- GRAMMY Live
Welcome to Forgotten Videos. For some, these videos are forgotten, for others just filed away, and for others still, a totally brand-new discovery. Whichever category you fall into, each week we'll feature a video that's possibly been collecting dust when what it really deserves is a fresh look. Or vice-versa…. We're not here to judge, we just want to take you on a little trip down memory lane. Yep, you'll remember when hair was really that big, when drums were that up front in the mix, when video was young(er) and so were you.
"Smells Like Teen Spirit"
On the Billboard 200 chart dated Jan. 11, 1992, three stringy-haired guys from Seattle displaced pop icon Michael Jackson's Dangerous to take the No. 1 spot. The trio was Nirvana and the album was their major label debut, Nevermind. That album went on to spend 253 weeks on the chart and spawned three hit singles, including this youth rebellion classic, which peaked at No. 6 on the Billboard Hot 100.
The video for "Smells Like Teen Spirit" was the directorial breakthrough for music video producer Samuel Bayer, who was reportedly hired for the gig because of how "bad" his B-roll was. The end product was likely just what frontman Kurt Cobain had ordered — a non-corporate punk video that showcased a high school gone to hell complete with dancing cheerleaders, moshing students and plenty of anarchy. "By the first chorus the place was just a riot," recalled drummer Dave Grohl in the Classic Albums — Nirvana: Nevermind documentary. For those select fans who were invited to be part of the making of the video, it was the best gig they could have ever imagined. They, along with the band, were on the precipice of a phenomenon. And that guitar Cobain thrashes at the end of the video? Yeah, they got to help with that too.
Formed in 1987 in the rainy town of Aberdeen, Wash., by Cobain and bassist Krist Novoselic along with original drummer Chad Channing, Nirvana quickly gained a cult following in the outskirts of grunge-laden Seattle. A year later, the band was signed to Seattle-based Sub Pop Records and released their first single, a cover of Shocking Blue's "Love Buzz." In 1989 the band released their full-length debut, Bleach, which ultimately peaked at No. 89 on the Billboard 200 in February 1992 catapulted by the popularity of Nevermind. But Bleach, which was recorded over a short 30 hours, was enough to make fans out of bands such as Dinosaur Jr., Mudhoney and Sonic Youth, and attract the attention of major labels. That summer, drummer Grohl was brought on, solidifying the lineup, and Nirvana signed with Geffen Records.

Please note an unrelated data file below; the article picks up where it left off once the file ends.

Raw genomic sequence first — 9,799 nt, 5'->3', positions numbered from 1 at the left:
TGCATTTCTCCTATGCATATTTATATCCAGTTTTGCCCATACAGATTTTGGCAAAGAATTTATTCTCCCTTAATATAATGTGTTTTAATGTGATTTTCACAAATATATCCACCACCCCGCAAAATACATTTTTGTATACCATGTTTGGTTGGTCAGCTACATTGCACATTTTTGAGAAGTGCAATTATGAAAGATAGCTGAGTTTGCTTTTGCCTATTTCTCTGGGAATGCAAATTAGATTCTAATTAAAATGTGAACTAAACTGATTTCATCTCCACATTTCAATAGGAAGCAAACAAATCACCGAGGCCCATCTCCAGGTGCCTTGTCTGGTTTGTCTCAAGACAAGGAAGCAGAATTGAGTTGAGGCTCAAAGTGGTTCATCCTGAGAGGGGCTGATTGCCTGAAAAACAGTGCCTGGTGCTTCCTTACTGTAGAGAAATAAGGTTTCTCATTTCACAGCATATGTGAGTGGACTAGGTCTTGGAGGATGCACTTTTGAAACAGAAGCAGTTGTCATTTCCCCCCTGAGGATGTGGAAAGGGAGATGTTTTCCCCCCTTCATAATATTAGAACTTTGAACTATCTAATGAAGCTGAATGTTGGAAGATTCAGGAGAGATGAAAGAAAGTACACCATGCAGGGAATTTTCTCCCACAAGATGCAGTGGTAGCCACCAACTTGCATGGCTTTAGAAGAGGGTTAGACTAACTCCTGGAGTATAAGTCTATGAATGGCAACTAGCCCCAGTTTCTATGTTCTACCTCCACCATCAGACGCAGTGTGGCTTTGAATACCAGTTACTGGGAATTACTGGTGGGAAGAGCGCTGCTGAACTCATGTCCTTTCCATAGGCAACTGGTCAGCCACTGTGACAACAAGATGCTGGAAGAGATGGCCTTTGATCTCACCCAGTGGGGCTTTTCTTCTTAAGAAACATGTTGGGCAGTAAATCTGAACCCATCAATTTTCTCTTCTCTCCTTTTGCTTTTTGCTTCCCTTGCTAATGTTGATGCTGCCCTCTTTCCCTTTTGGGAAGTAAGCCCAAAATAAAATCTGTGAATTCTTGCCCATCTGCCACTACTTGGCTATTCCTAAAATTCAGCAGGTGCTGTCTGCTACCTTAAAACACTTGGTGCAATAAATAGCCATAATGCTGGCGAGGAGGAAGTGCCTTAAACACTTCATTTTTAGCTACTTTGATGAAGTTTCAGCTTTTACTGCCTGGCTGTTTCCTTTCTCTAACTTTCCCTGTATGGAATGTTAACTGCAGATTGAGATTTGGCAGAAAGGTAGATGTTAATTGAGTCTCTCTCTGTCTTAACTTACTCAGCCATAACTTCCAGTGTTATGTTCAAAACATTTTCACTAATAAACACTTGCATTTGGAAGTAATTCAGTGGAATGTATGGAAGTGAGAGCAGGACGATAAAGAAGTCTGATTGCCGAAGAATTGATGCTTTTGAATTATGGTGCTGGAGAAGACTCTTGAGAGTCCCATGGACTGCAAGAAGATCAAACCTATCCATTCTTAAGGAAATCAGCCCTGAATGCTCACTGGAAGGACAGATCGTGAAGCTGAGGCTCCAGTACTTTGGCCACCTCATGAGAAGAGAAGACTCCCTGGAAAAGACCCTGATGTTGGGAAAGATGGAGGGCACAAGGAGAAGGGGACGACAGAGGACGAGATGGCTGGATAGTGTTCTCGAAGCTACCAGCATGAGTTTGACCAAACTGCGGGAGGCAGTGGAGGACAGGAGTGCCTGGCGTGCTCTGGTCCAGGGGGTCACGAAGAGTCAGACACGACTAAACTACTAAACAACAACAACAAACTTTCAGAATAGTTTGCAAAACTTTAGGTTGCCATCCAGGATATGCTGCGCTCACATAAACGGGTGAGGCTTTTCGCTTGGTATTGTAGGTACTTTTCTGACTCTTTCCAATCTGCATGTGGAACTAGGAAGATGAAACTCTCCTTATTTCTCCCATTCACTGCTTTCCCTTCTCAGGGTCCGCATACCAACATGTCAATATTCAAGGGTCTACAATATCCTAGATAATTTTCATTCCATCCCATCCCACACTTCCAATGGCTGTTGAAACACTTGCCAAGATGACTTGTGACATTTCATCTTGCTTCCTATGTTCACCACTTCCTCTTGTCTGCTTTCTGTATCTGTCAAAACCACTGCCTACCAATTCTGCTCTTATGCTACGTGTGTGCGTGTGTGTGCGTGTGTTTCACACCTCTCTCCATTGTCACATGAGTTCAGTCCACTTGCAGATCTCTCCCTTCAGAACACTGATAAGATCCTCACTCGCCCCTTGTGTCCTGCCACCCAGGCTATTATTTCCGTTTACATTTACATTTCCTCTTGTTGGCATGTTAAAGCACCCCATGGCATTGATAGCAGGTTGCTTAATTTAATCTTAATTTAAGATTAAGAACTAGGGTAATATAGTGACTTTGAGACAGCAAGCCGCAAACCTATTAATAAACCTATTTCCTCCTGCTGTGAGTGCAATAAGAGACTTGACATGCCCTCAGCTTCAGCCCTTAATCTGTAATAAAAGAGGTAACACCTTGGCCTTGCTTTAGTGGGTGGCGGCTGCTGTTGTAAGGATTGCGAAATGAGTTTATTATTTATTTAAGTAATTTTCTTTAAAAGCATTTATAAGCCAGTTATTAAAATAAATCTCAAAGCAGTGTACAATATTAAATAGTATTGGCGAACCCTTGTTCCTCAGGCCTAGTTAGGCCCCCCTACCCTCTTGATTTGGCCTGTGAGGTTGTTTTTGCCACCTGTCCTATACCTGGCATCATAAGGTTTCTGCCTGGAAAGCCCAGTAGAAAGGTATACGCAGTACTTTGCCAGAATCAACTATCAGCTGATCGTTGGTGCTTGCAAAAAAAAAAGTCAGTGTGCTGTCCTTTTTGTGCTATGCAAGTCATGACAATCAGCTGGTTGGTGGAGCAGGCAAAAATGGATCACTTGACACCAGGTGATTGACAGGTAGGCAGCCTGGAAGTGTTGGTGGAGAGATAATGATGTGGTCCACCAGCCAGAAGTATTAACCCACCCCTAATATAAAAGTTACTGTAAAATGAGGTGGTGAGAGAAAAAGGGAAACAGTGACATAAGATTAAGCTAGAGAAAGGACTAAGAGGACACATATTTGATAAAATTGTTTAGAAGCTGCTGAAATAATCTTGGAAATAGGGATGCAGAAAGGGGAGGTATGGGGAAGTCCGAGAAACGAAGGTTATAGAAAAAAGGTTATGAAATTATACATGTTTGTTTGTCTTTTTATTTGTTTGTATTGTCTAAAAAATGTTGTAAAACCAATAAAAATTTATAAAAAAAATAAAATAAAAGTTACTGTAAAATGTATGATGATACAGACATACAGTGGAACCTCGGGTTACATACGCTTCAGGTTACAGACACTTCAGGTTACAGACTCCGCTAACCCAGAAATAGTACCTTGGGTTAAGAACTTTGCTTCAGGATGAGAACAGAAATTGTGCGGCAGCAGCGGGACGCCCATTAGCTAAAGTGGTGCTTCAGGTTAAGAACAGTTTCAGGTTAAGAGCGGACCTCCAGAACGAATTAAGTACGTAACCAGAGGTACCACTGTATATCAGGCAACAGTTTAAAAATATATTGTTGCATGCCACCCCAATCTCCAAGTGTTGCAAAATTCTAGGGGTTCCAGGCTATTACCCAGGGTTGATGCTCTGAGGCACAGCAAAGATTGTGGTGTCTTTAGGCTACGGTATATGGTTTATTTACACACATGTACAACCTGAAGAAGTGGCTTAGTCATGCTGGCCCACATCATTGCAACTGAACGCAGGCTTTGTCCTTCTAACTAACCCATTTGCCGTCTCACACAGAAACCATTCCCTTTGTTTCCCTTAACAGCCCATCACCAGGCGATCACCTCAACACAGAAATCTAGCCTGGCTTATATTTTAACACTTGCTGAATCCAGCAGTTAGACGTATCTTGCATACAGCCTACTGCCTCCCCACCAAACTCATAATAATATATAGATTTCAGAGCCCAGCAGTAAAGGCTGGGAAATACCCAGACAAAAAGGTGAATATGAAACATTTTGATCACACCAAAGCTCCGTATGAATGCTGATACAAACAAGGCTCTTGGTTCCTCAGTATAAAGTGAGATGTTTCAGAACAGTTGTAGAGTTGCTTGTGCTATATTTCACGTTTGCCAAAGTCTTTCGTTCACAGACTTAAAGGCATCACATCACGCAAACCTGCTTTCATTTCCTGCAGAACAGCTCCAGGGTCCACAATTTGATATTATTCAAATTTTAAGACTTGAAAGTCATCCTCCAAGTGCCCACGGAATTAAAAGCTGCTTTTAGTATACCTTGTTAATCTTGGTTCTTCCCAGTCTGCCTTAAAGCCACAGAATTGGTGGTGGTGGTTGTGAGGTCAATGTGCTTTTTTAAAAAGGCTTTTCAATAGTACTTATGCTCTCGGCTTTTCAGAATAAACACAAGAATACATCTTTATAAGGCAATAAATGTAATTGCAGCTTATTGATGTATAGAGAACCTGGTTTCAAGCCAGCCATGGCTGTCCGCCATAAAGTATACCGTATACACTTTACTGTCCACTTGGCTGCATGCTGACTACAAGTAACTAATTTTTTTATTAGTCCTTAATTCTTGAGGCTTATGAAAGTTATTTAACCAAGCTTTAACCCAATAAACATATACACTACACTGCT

Released in September 1991, this month marks the 20th anniversary of Nevermind. Produced by GRAMMY winner Butch Vig, Nevermind was greeted by unexpectedly large fanfare, propelled by "Smells Like Teen Spirit," which caused the album to sell out of its initial shipment of 50,000 copies. The album garnered Nirvana their first GRAMMY nomination for Best Alternative Music Album in 1991, as well as two additional nominations the following year for Best Hard Rock Performance With Vocal and Best Rock Song for "Smells Like Teen Spirit." By 1992 the album had been certified triple platinum. To date, the album has sold more than 10 million copies.
"It changed my life," recalled Vig. "It changed everyone's life affiliated with it. Those don't come by very often [and] when they do it's a magic moment."
The band went on to release two more albums, 1993's GRAMMY-nominated In Utero and 1994's GRAMMY-winning MTV Unplugged In New York, both of which topped the Billboard 200, before Cobain's untimely suicide on April 5, 1994. Grohl went on to found Foo Fighters, and Novoselic moved into a career in politics. But being a part of Nirvana is no doubt high on the list of the coolest accomplishments for both.
"When I listen to [Nevermind] I hear a sense of purity and honesty that I haven't heard in a long time," recalled Grohl.
"It's undeniably the best thing I ever did in my whole life," said Novoselic.
It may be the best thing Weird Al Yonkovic has done in his life too.
Have you ever thrashed a high school gymnasium? Got any Forgotten Video recommendations? Leave us a comment.
These are the most read, shared and discussed articles on GRAMMY.com right now.